DENVER – Colorado authorities haven’t received any notice from federal agencies that state voter systems were compromised during last year’s election, they said Tuesday.
On Monday, The Intercept published a leaked National Security Agency classified intelligence document showing that Russian hackers were able to phish their way into some U.S. elections systems, specifically through a company called VR Systems.
Then Tuesday, Sen. Mark Warner, a Virginia Democrat who is the chairman of the Senate's intelligence committee, followed up by telling USA Today that while he doesn’t believe the hackers were able to change any voting outcomes, “the extent of the attacks is much broader that has been reported so far.”
But the Colorado Secretary of State’s Office told Denver7 Tuesday afternoon that it doesn’t appear Colorado falls even under that broader scope, though its officials are already taking note of the reports.
Colorado did not utilize VR Systems for any election services, said Trevor Timmons, the chief information officer for the secretary of state’s office.
Timmons also noted that Colorado’s system has extra steps to ensure phishing schemes, like the one that was purportedly used to gain access to other states’ systems, don’t affect Colorado’s.
He said that Colorado’s system requires multi-factor authentication beyond a simple user name and password. He also says that there are special codes needed for the multi-factor authentication that change thousands of times each day—another level of security aimed at keeping hackers from penetrating Colorado’s voting and voter registration systems.
The Secretary of State’s Office also gives new employees rigorous training on security measures, and often conducts phishing tests to identify any employees who may be susceptible to those schemes for further training.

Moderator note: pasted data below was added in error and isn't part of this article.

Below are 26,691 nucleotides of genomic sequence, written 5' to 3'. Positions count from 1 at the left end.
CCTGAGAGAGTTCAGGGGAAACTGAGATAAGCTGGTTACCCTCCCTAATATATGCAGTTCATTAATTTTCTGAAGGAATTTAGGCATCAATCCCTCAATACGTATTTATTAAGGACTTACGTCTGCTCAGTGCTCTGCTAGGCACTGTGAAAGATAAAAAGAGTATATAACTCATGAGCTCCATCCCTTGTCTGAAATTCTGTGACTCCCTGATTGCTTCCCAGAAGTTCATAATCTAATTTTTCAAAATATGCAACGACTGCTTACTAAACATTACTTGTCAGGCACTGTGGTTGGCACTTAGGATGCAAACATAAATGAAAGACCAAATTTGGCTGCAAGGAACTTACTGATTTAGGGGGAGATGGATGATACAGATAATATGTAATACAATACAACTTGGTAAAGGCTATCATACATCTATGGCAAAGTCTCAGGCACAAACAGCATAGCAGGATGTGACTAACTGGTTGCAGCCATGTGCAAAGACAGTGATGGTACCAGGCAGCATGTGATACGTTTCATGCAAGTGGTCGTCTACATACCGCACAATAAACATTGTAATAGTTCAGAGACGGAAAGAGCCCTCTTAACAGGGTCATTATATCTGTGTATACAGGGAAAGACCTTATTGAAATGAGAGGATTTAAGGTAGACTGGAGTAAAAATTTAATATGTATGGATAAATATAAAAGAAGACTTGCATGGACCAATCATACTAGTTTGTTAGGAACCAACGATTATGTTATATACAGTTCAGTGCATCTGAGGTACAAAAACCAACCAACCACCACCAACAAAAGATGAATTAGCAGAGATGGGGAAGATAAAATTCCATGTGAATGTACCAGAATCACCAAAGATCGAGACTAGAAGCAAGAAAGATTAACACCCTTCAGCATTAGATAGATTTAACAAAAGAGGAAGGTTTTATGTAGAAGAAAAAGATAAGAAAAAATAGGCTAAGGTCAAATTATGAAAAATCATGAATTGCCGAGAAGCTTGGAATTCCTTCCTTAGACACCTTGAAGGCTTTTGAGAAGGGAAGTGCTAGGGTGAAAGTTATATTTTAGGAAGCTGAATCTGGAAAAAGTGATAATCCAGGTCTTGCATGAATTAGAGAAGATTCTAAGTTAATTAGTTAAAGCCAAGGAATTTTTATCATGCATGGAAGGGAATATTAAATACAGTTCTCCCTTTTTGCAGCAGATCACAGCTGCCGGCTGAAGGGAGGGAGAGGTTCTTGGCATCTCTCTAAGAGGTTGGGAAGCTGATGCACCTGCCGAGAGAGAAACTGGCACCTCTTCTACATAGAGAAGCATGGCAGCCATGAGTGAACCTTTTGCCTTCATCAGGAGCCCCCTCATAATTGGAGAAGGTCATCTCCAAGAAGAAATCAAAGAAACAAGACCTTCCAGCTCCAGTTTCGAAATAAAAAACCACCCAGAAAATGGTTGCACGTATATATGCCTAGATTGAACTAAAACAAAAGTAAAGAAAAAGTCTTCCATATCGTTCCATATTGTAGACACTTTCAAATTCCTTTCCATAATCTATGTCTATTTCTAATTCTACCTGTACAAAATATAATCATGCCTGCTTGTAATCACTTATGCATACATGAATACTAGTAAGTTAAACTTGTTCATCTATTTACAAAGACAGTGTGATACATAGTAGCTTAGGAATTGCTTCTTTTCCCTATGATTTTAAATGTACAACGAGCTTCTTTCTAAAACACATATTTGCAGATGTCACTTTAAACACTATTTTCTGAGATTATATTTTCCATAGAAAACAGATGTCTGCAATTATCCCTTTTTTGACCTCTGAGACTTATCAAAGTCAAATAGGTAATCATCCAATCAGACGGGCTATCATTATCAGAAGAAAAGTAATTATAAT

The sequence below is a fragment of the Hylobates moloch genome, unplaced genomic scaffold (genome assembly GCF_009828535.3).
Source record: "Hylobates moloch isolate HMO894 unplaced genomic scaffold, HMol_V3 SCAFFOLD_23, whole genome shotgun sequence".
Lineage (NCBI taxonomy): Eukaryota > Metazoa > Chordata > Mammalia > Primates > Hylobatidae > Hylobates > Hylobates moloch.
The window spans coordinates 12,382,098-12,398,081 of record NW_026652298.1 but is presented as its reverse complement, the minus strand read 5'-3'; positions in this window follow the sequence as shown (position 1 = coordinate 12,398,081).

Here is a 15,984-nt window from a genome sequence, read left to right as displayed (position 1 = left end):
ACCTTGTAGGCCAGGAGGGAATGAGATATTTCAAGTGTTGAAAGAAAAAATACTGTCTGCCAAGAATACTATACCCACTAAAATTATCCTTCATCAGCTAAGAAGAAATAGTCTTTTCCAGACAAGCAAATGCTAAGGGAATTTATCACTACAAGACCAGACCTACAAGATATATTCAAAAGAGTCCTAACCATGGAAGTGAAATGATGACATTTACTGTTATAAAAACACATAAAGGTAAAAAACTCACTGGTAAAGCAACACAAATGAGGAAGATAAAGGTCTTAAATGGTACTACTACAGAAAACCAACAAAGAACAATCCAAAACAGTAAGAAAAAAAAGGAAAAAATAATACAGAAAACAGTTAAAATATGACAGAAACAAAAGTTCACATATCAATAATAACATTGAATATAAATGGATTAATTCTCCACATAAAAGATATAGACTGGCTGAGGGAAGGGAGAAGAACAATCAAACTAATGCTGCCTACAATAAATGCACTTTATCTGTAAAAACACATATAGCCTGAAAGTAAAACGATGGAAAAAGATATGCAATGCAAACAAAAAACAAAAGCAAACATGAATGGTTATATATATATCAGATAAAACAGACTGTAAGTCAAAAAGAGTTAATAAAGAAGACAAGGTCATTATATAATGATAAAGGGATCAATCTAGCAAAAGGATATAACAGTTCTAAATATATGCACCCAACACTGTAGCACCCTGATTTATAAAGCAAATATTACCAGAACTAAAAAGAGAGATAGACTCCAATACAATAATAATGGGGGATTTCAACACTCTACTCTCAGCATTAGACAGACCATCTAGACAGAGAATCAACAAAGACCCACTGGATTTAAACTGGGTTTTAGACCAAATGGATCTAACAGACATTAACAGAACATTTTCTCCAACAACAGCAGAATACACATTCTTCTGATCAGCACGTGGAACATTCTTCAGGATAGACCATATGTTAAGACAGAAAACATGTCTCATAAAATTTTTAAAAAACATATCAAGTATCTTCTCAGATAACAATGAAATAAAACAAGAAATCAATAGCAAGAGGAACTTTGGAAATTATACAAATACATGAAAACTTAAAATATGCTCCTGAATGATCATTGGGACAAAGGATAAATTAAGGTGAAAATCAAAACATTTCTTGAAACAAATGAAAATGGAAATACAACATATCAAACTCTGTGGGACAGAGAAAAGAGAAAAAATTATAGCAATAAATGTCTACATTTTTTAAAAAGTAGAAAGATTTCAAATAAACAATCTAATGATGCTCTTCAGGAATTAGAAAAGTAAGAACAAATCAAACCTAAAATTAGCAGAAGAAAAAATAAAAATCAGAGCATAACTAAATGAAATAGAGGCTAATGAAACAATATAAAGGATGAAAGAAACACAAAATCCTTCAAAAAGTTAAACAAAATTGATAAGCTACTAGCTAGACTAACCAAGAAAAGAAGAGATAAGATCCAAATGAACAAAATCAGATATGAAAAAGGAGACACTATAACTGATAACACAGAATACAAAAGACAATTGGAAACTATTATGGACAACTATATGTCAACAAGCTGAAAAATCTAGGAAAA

Timmons says that phishing is extremely common, however.
“I can’t even turn around without reading a story about a person—whether they were targeted or fell for a well-crafted email—that someone was trying to do something nefarious,” Timmons said.
The office is adamant that everyone use good “cyber hygiene” and to be wary of any suspicious emails or phone calls—especially if they ask for specific or personal information.
As for if Colorado is taking extra steps already to prevent any possible future hacking attempts, both Timmons and office spokeswoman Lynn Bartels said state officials were taking note.
“We’re going to reach out to the Department of Homeland Security and other organizations and gain addition information. Are there things we’re not paying attention to that we need to be that surfaced as a result [of the report]?” Timmons said of the NSA revelations. “Even if the super-secret people are not able or willing to share information, at bare minimum, we’re going to use this as an example.”
Bartels said that the matter was also highly likely to come up when the state’s county clerks meet in Aspen later this month.
In the meantime, the National Association of Secretaries of State called the NSA report “concerning,” but said it had “yet to see any evidence that would call into question the outcome of the 2016 elections in any state or locality.”
The association also asked DHS to share “documented threat intelligence” with secretaries of state and other local election officials targeted in the campaign detailed in The Intercept’s report.